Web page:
Data & Society Research Institute Welcome Wednesday 3/11

Welcome Wednesdays is a series of evening, salon style gatherings for members of the Data & Society community to socialize, network, and share ideas.

On March 11th, 2020, filmmaker Ruchika Muchhala and Executive Producer, Karen Proctor, will be presenting their film project; Food for Thought: A Path to Food Security in Newark, NJ as a case study in the practice of participatory design research and data gathering. The film was made for RWJBarnabas Health in New Jersey and previously screened at EPIC2019.

This event is hosted by Director of Research, Sareeta Amrute

RSVP Here!

EPIC 2019: Third Kulture Media on the topic of Agency

EPIC Film Screening at RSDI Auditorium
Speaking at the Representation and Representativeness Panel

Representation & Representative-ness

We will be tackling the ever-relevant theme of “representation”, a topic with a long legacy in ethnography and anthropology. Actually, I feel like the panel already started in the terrific discussions we had to develop our abstract, so I want to share some of that thinking here to inspire you to join the conversation in Providence!

Our abstract begins: Ethnographers take pride in representing people’s voices with fidelity, empathy, and deep contextual understanding. But our work can end up reinforcing a distinction between people who “have experience” that we study for insights and people who “have expertise” to use, shape, and monetize that experience.

We want the panel to wrestle with the following questions:

  • What happens when telling a more representative story destroys the client’s narrative?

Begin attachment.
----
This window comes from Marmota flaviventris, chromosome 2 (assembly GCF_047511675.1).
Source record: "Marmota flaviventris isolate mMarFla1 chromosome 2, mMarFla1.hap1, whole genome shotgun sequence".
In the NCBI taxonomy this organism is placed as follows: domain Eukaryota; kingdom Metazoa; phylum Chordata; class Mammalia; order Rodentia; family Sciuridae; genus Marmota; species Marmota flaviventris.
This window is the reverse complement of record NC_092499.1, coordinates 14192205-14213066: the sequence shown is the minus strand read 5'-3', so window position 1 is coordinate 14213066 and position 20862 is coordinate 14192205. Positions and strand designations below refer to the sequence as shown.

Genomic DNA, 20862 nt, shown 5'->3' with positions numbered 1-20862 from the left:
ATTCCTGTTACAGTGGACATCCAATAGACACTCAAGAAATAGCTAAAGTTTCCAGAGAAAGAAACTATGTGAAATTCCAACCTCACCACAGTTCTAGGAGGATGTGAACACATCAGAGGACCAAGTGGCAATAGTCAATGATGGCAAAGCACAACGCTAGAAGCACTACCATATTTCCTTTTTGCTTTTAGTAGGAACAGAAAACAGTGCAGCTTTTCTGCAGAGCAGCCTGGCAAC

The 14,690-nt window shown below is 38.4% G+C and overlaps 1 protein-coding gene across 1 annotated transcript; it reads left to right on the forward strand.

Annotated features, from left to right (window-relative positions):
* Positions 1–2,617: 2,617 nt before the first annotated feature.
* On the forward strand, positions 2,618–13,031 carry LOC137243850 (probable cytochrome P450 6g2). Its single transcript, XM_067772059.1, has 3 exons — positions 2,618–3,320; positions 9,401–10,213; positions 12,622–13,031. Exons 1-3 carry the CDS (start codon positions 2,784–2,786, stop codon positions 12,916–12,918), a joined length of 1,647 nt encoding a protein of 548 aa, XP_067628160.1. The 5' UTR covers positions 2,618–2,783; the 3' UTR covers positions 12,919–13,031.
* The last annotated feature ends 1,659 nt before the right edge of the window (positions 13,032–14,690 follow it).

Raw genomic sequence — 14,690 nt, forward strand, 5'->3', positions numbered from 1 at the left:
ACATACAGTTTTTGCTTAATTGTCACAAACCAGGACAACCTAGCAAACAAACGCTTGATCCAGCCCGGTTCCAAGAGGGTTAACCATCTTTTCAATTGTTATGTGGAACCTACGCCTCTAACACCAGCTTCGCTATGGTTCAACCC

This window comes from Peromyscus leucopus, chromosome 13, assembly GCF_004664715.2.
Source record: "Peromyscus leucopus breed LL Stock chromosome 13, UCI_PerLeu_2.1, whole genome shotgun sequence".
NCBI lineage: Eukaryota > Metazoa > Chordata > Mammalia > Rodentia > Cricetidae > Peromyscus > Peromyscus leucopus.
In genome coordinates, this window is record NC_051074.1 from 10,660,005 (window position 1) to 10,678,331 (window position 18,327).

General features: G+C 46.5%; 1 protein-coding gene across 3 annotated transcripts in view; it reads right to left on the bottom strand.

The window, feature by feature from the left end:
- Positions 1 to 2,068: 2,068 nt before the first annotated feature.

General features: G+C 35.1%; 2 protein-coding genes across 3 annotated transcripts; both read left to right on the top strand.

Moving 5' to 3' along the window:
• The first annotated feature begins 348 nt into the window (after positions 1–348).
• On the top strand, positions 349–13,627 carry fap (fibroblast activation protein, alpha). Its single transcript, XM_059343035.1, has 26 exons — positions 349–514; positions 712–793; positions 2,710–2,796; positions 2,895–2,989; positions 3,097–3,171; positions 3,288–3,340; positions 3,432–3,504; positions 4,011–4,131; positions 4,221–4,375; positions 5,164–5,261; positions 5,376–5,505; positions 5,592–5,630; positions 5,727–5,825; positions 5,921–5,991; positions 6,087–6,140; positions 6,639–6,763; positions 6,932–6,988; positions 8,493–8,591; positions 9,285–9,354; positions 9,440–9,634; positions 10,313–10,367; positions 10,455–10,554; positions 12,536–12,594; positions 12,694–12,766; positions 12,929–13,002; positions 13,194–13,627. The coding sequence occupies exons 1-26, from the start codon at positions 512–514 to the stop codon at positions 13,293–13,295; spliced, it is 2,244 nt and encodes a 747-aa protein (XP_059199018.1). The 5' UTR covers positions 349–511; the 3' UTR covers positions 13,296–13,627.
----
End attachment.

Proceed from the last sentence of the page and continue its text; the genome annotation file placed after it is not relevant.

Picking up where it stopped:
• What does a commitment to representation look like in each stage of the process?
  • How does a commitment to representation change the way we do business (e.g. project planning, recruitment, reporting)?
  • How do we decide who/what we will represent in our research/work?

Film Screening

The film session at EPIC explores the ways ethnographic practitioners have used moving images to interpret data, share insights, and tell the stories of their work. Filmmakers showcase these forays in visual storytelling by screening examples and discussing the limits and possibilities of the form. Films were selected through anonymous review by our independent Film Committee. Read more about the films at EPIC 2019 here.

The Greater Newark Community Advisory Board with the support of RWJBarnabas Health, tackles food security in Newark

“Participating in this project informed me about so many things that I wasn’t aware of, like what a Food Desert is and how important it is to have access to healthy food…”